Jan 5, 2021

Axios World

Welcome back to Axios World.

  • It's good to be back after a very relaxing break. I hope your holidays were merry and bright.
  • Two weeks out from Joe Biden's inauguration, we're diving deep on the day one challenges he'll face, particularly on Iran (1,912 words, 7 minutes)

Situational awareness: Boris Johnson announced tonight that England will enter a six-week lockdown, as the spread of a highly contagious new coronavirus variant threatens to overwhelm the National Health Service. Go deeper.

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1 big thing: Biden's Iran conundrum

Photo illustration: Aïda Amer/Axios. Photo: Drew Angerer/Getty Images

President-elect Joe Biden hopes to revive the Iran nuclear deal after taking office, but that task is only growing more daunting.

Driving the news: Iran announced today that it would begin to enrich uranium to 20% — within striking distance of weapons-grade levels — at its underground Fordow facility.

  • Hours later, Tehran announced it had seized a South Korean-flagged tanker in the Strait of Hormuz, allegedly for pollution. That’s another reminder to the world of Iran’s ability to disrupt a crucial shipping corridor.
  • Meanwhile, the U.S. and its regional partners continue to fear possible Iranian reprisals one year after the U.S. attack which killed Iranian Gen. Qasem Soleimani, as well as the more recent assassination of Iranian chief nuclear scientist Mohsen Fakhrizadeh.

State of play: In Biden’s view, Iran’s nuclear acceleration and the simmering regional tensions are consequences of President Trump’s "maximum pressure" approach following his withdrawal from the 2015 deal. Biden is willing to lift the nuclear sanctions and bring the U.S. back into the deal — if Iran returns to compliance.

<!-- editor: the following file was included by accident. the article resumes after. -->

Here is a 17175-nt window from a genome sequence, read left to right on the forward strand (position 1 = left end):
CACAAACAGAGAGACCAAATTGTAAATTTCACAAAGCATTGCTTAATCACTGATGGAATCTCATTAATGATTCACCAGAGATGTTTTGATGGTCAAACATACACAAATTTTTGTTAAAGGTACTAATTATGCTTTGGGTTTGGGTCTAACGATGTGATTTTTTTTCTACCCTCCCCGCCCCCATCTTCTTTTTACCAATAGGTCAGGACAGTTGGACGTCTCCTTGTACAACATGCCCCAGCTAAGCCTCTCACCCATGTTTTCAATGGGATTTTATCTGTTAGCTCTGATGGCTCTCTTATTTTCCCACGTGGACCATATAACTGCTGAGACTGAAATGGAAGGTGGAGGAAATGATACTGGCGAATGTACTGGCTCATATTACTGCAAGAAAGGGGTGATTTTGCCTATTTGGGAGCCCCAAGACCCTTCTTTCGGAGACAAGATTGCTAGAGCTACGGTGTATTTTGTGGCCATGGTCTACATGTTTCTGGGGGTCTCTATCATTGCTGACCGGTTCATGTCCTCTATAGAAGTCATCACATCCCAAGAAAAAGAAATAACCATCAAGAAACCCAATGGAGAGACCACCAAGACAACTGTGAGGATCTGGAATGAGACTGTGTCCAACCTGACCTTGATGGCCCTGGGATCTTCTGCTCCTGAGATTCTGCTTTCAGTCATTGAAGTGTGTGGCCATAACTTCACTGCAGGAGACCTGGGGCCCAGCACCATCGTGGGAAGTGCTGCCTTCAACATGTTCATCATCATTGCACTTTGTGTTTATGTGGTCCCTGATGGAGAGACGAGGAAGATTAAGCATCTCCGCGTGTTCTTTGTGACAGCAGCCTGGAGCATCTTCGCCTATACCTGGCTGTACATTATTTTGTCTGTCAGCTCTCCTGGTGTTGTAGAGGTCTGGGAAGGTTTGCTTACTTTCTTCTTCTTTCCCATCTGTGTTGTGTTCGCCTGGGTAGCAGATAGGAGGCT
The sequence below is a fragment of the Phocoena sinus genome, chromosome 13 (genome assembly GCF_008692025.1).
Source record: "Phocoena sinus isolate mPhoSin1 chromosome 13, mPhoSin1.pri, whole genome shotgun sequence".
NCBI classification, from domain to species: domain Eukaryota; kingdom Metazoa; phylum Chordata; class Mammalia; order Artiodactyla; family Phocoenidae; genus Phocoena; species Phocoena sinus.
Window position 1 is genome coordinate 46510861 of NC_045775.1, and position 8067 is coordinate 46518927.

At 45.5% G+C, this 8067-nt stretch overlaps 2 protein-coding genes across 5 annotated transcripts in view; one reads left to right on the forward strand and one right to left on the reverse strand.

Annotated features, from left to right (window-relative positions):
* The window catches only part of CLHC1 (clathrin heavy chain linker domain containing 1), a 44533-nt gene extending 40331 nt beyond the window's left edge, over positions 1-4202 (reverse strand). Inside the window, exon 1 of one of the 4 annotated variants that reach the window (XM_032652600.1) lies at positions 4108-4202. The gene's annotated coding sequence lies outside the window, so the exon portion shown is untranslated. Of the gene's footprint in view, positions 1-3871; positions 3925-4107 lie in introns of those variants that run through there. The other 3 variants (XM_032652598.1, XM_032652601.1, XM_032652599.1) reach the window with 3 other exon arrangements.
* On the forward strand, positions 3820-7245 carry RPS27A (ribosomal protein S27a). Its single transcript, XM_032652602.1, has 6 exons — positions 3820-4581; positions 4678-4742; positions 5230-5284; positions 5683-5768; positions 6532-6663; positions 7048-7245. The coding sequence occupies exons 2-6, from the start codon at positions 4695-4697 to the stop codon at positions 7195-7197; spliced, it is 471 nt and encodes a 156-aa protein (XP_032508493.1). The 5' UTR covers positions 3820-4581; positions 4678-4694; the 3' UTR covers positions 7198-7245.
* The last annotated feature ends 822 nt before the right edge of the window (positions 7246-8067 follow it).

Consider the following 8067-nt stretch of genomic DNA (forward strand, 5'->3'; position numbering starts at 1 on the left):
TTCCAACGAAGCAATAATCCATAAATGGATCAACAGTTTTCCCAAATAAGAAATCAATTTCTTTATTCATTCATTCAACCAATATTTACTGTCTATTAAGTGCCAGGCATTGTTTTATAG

• Incoming national security adviser Jake Sullivan told CNN’s Fareed Zakaria on Sunday that after returning to the deal, known as the Joint Comprehensive Plan of Action (JCPOA), Biden will pursue follow-on negotiations to constrain Iran’s regional behavior.
  • Iran’s ballistic missile program, Sullivan said, "has to be on the table” in those negotiations.

The other side: Iranian President Hassan Rouhani says Iran is prepared to return to compliance if the U.S. lifts its sanctions, indicating that the framework is in place. Look closer, though, and things get far more complicated.

  • If Iran enriches significant quantities of uranium to 20%, its nuclear breakout time will become “very, very small,” says Ernest Moniz, who played a key role in negotiating the 2015 deal as Barack Obama’s energy secretary. “The key question is how much they make.”

The move toward 20% enrichment is part of a law — passed over Rouhani’s objections — that also calls for the suspension of UN nuclear inspections if sanctions on Iran’s oil and banking sectors aren’t lifted by February.

  • That would be a “game-changer” beyond any of the steps Iran has taken up to now, Moniz says, because “then it becomes more and more difficult to argue that we know that they are not engaging in a weapons program.”

Iran has also demanded compensation for the damage from U.S. sanctions, though Rouhani has shown some flexibility on that point.

  • More challenging may be the insistence from Foreign Minister Mohammad Javad Zarif that Iran is unwilling to negotiate on issues beyond its nuclear program — at least not before the U.S. lifts sanctions.

What's next: Iran also has presidential elections looming in June, with a hardline administration expected to replace Rouhani's.